In a lovely location - right on the harbour, with pretty water views when the tide is in - The Quay House is the oldest building in Clifden and was built around 1820.
Since then it has had a surprisingly varied usage: it was originally the harbourmaster’s house, then a convent, then a monastery; it was converted into a hotel at the turn of the century and finally, since 1993, has been relishing its most enjoyable phase as a guesthouse, in the incomparable hands of long-time hoteliers, Paddy and Julia Foyle.
It’s a fine house, with spacious rooms - including a stylishly homely drawing room with an open fire. And the accommodation is exceptionally comfortable, in airy, wittily decorated and sumptuously furnished rooms that include not only two wheelchair-friendly rooms, but also seven newer studio rooms, with small fitted kitchens, balconies overlooking the harbour and, as in the original rooms, excellent bathrooms with full bath and shower.
Breakfast is served in a charming conservatory, decorated with a collection of silver domes and trailing Virginia creeper criss-crossing the room on strings, and it is simply superb.
Treats include a buffet laid out to tempt you as you enter and orders for your tea or coffee are taken even before you sit down at tables beautifully set up with individual jugs of freshly squeezed orange juice. Hot dishes, such as a perfectly cooked traditional Irish, or scrambled eggs with smoked salmon, are all served with crisp toast, and fresh top-ups of tea and coffee.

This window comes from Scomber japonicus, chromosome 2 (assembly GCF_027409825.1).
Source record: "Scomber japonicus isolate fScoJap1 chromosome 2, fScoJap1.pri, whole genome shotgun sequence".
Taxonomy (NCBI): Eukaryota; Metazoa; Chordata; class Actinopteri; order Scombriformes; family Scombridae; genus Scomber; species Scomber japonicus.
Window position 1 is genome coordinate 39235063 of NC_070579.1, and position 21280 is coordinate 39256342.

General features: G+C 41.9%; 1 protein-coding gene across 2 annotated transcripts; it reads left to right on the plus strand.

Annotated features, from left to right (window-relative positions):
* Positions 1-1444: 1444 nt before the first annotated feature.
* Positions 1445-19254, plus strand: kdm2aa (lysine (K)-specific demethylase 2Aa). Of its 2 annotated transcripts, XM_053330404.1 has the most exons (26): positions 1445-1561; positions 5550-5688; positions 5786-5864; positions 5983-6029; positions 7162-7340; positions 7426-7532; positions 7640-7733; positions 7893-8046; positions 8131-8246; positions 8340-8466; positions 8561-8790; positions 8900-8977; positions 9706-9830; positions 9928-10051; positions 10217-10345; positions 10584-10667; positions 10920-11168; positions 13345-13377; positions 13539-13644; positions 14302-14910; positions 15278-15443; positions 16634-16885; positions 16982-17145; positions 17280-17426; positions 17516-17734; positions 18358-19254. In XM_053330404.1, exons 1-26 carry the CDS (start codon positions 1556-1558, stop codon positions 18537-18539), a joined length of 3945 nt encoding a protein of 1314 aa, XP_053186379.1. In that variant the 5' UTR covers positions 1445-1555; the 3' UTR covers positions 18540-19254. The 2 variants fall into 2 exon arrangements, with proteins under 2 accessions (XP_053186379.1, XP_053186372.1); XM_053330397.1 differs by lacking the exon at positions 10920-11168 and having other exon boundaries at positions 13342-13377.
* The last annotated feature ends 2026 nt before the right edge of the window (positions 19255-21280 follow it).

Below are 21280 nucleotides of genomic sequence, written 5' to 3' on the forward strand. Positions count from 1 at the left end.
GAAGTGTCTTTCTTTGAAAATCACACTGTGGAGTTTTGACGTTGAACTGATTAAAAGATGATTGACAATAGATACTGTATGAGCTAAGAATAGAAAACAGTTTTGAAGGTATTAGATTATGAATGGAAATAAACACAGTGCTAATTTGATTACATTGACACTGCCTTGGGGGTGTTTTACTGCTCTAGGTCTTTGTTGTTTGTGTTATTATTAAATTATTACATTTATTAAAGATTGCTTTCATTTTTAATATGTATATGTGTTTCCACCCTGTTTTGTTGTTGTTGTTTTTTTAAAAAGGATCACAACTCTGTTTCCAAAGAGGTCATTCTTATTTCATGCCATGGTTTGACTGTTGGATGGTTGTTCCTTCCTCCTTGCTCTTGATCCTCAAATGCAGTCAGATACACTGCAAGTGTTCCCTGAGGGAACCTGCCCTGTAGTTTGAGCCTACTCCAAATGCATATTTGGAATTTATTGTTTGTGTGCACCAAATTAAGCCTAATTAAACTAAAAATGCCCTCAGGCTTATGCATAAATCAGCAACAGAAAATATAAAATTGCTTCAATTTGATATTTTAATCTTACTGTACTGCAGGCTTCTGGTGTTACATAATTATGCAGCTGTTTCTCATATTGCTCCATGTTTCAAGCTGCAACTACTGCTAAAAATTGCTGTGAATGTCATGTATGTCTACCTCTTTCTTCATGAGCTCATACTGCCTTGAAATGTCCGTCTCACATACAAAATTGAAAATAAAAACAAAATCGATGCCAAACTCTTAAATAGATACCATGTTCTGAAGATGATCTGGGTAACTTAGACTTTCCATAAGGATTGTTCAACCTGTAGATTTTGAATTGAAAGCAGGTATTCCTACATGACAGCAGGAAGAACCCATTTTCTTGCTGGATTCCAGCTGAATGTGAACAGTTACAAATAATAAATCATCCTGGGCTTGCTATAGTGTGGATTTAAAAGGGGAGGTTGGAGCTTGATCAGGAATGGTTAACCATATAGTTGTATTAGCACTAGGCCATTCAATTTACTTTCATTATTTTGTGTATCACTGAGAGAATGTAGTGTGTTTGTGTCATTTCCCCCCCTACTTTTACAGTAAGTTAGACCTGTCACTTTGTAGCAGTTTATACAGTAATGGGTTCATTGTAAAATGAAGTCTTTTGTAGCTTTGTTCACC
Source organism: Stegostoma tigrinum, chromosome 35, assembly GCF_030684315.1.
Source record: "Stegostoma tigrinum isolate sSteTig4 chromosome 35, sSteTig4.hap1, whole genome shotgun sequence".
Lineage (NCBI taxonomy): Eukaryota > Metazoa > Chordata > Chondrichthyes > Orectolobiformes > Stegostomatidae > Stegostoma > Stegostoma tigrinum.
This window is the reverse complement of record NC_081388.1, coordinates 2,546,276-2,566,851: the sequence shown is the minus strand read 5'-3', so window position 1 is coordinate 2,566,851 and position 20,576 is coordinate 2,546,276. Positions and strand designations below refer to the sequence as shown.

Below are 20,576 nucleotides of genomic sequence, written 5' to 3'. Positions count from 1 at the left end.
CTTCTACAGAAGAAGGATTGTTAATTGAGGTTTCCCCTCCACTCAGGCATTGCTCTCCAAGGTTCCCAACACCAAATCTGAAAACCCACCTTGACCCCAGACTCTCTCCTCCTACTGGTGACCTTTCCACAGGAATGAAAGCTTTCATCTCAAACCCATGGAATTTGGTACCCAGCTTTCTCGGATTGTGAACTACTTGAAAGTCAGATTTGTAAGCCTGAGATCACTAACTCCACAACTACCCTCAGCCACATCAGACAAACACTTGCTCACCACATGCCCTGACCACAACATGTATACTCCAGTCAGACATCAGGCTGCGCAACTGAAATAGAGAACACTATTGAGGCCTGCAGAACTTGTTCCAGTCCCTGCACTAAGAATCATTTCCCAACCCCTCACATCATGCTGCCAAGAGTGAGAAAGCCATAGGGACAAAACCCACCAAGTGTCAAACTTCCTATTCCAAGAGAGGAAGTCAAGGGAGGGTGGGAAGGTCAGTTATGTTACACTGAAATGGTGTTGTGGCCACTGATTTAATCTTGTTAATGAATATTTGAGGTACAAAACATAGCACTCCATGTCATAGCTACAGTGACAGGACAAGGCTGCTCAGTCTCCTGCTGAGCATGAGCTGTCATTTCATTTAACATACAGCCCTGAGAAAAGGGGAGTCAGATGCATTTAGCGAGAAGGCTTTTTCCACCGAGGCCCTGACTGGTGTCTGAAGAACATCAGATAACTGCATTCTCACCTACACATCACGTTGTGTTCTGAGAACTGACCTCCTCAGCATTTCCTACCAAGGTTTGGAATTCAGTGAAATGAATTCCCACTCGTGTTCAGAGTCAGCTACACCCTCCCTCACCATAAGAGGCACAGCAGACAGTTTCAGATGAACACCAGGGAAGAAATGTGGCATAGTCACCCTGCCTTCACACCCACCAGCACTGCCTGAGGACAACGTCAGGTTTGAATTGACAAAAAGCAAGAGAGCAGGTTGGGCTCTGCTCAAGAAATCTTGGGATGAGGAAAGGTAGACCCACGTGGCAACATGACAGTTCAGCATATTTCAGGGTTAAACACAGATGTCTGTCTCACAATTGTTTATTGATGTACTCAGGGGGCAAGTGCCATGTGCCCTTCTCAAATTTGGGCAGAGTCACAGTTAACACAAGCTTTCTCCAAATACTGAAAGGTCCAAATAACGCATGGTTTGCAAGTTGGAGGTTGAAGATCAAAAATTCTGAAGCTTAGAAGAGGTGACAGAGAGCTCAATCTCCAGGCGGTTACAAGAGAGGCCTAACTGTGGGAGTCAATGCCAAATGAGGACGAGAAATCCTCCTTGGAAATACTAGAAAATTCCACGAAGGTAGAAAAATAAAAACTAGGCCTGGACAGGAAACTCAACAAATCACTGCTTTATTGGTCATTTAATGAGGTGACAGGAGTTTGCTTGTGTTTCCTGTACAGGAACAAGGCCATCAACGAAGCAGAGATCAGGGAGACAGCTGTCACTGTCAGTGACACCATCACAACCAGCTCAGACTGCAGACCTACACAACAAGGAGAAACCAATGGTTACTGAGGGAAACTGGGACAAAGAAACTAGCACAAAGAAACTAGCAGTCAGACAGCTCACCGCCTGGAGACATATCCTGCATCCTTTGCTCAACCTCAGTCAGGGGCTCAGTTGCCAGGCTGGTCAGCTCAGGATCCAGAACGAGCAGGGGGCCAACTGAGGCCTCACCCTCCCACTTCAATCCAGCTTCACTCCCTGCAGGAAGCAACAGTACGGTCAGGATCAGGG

Paddy and Julia never put a foot wrong at Quay House. They are consummate hosts: thoughtful, engaging, helpful and generous with local knowledge - and, perhaps most importantly, have the true hotelier's instinct of when to give their guests space. A stay is always a luxuriously enriching experience, simply because they have thought of everything.
Although officially closed in winter it is always worth inquiring.
*The Quay House was our Guesthouse of the Year for 2006, and also the national winner of the Irish Breakfast Awards.